Most homes just aren't built with the disabled in mind. Unless you are planning on building from scratch and you're a person with a disability then you'll need to retrofit your existing home with renovations that will make your home more accessible to your needs.
While the idea sounds simple enough, it can be a daunting if not impossible challenge for some. Your true comfort level is only defined by your bank account, but retrofitting an entire house can be very expensive for some and out of reach for others.
However, it is possible to receive federal money to help offset the cost and in some cases, completely eliminate costs.
Federal Grant Eligibility
According to the United States Department of Veterans Affairs website, veterans are eligible for a grant to pay for retrofitting of their homes. While this is a great benefit for our veterans, not all are eligible.
The PHFA has a loan and grants available for buying a home and purchasing home improvements in the state of Pennsylvania for handicap accessibility. They also have a wide variety of home loans and other benefits for disabled persons.
Although there are many different programs for many different people and places, most federal, state and even county programs are out there for people in need of economic relief. Once the funds have been allocated, set a budget for each area of your home.
Common Disability Friendly Home Improvements
While a few of the renovations are easy to do, it's probably a good idea to have a professional handicap retrofitting service do the work for you. You'll need to write up a list of must haves before you call a contractor.
Ramps. Begin with deciding what areas need ramps. Not only will the porches need ramps, but sometimes entries to garages, sheds, sunken rooms, step-ups and stairs also need ramps. Also take into mind any humps, dips, cracks or crevices that may need to be repaired, replaced or covered.
Be careful when choosing materials for ramp coverings. An example would be using 5/4 deck board to cover a ramp. While it looks nice, if it gets wet and mold grows, it will become a slick accident waiting to happen. Use only suitable flooring material that provides excellent traction when both wet and dry should be used.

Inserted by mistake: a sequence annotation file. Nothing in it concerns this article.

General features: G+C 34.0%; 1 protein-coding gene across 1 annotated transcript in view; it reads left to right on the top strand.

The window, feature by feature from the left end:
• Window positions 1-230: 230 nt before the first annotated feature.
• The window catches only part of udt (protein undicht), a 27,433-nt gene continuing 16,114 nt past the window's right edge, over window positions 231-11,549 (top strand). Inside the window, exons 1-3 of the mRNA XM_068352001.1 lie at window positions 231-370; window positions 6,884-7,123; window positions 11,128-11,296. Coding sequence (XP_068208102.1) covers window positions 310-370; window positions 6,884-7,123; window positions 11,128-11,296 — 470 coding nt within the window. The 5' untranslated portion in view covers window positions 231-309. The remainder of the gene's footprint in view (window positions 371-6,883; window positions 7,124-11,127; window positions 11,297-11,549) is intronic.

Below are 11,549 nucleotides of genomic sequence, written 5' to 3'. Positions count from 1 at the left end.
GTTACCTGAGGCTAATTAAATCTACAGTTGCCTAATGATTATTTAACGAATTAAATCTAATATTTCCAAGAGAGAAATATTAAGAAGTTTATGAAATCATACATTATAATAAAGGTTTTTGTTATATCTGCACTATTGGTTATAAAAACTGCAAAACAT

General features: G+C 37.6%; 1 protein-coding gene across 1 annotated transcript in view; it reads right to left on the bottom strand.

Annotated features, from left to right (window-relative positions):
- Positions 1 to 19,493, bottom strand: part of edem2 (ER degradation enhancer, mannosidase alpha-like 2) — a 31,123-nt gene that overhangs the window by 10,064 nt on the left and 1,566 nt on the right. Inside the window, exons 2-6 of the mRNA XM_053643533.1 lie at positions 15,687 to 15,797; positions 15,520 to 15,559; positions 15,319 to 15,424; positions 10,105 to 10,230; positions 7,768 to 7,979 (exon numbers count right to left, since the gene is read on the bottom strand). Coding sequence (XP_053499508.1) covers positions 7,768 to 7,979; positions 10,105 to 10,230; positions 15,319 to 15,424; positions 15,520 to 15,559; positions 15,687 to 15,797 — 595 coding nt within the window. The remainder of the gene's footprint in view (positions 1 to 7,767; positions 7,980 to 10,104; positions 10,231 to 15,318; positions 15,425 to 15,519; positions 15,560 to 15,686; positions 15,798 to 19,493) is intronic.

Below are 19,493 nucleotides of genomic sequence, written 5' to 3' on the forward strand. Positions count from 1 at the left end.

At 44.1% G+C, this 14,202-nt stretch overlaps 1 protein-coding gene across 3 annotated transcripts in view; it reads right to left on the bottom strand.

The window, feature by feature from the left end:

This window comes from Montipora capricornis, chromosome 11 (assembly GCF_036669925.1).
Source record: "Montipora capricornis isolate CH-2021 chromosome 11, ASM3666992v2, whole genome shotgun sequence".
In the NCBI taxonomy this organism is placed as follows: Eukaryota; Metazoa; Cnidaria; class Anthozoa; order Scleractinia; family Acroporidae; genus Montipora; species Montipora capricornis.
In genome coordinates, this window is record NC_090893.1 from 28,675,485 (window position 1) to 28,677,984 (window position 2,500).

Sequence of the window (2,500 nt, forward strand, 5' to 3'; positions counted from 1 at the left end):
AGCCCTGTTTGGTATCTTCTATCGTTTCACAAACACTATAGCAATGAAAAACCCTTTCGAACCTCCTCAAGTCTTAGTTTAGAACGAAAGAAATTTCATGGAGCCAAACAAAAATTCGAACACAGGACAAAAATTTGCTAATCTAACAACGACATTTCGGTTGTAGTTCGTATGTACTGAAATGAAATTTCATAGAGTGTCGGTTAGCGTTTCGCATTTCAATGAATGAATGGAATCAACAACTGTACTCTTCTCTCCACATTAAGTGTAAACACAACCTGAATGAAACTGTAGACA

Flooring. Thick carpets, loose rugs and irregular surfaces are a big no-no. Replace thick carpeting with a thinner material. Hardwood floors are generally good, but just be careful of throw rugs that may slide. Use rugs with a rubber backing to prevent slipping.
Around wet surfaces like bathtubs or outdoor walkways, caution needs to be taken. Placing wet/dry grip stickers on many of these surfaces helps to reduce slippage. Use extra care for surfaces that transfer weight from one surface to another. For instance, where a deck transfers through a doorway or when a shower floor opens to a tile floor. These surfaces need to be made to have as much traction as possible.
Kitchen. The kitchen is one of the most overlooked areas when installing home improvements. The most overlooked area in the kitchen: height. It's also one of the most expensive areas to remodel. Kitchen countertops are built to a minimum height of 3 feet tall. But most wheelchairs are restricted to a height of 25-30 inches. This means you'll need to reinstall all of the cabinets in the kitchen to a height of 28 inches.
It also means no more dishes in the upper cabinets. With the upper cabinets eliminated, the lower area is going to be cramped. Use plenty of storage solution hardware such as lazy Susan's and slide out shelves as these help for people in wheelchairs who may have limited reach. And don't forget to have lowered appliances. Knobs on stoves, ovens, microwaves and refrigerators should be within reach. Since the appliances are lowered, don't forget the outlets will need to be lowered too!
Bathroom. The bathroom is a great area to begin home improvements for the disabled. Besides the gripping tape on the flooring for your feet, you also need traction for your hands. Installing grab bars around the tub, toilet and sink help ease the transition between wet areas.
Wheelchairs may not have access in conventional bathrooms. You may need to widen the areas leading to the toilet and bath and wheelchair accessible fixtures also need to be installed. The toilet should be raised, the sink lowered and lower cabinetry should be installed.
While this list covers a broad spectrum of ideas and advice for renovation, it does not cover everything. However, this basic outline should help you get your own home improvement project for the disabled on the right track.